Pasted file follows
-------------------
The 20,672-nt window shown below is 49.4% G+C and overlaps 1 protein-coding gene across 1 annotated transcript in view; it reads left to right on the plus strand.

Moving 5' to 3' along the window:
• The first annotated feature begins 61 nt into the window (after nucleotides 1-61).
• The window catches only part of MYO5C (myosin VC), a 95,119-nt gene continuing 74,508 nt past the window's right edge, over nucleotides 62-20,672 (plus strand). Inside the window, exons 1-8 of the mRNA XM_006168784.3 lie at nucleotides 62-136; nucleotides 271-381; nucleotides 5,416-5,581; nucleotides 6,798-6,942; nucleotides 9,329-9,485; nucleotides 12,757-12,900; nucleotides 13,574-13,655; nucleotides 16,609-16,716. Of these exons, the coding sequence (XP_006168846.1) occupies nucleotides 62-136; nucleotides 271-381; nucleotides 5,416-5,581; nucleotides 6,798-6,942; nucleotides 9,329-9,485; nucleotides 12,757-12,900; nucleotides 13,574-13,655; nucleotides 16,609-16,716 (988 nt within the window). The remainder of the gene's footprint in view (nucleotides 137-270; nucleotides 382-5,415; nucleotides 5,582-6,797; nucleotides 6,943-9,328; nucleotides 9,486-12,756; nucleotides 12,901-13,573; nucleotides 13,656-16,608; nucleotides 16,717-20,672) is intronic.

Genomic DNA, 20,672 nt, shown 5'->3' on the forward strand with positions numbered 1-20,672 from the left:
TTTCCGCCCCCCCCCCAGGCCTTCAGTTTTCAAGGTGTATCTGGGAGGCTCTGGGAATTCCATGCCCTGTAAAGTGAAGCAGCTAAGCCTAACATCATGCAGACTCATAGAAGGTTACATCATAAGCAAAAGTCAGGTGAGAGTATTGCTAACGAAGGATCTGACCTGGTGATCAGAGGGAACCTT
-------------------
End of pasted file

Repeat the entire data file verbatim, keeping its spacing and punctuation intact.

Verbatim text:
The 20,672-nt window shown below is 49.4% G+C and overlaps 1 protein-coding gene across 1 annotated transcript in view; it reads left to right on the plus strand.

Moving 5' to 3' along the window:
• The first annotated feature begins 61 nt into the window (after nucleotides 1-61).
• The window catches only part of MYO5C (myosin VC), a 95,119-nt gene continuing 74,508 nt past the window's right edge, over nucleotides 62-20,672 (plus strand). Inside the window, exons 1-8 of the mRNA XM_006168784.3 lie at nucleotides 62-136; nucleotides 271-381; nucleotides 5,416-5,581; nucleotides 6,798-6,942; nucleotides 9,329-9,485; nucleotides 12,757-12,900; nucleotides 13,574-13,655; nucleotides 16,609-16,716. Of these exons, the coding sequence (XP_006168846.1) occupies nucleotides 62-136; nucleotides 271-381; nucleotides 5,416-5,581; nucleotides 6,798-6,942; nucleotides 9,329-9,485; nucleotides 12,757-12,900; nucleotides 13,574-13,655; nucleotides 16,609-16,716 (988 nt within the window). The remainder of the gene's footprint in view (nucleotides 137-270; nucleotides 382-5,415; nucleotides 5,582-6,797; nucleotides 6,943-9,328; nucleotides 9,486-12,756; nucleotides 12,901-13,573; nucleotides 13,656-16,608; nucleotides 16,717-20,672) is intronic.

Genomic DNA, 20,672 nt, shown 5'->3' on the forward strand with positions numbered 1-20,672 from the left:
TTTCCGCCCCCCCCCCAGGCCTTCAGTTTTCAAGGTGTATCTGGGAGGCTCTGGGAATTCCATGCCCTGTAAAGTGAAGCAGCTAAGCCTAACATCATGCAGACTCATAGAAGGTTACATCATAAGCAAAAGTCAGGTGAGAGTATTGCTAACGAAGGATCTGACCTGGTGATCAGAGGGAACCTT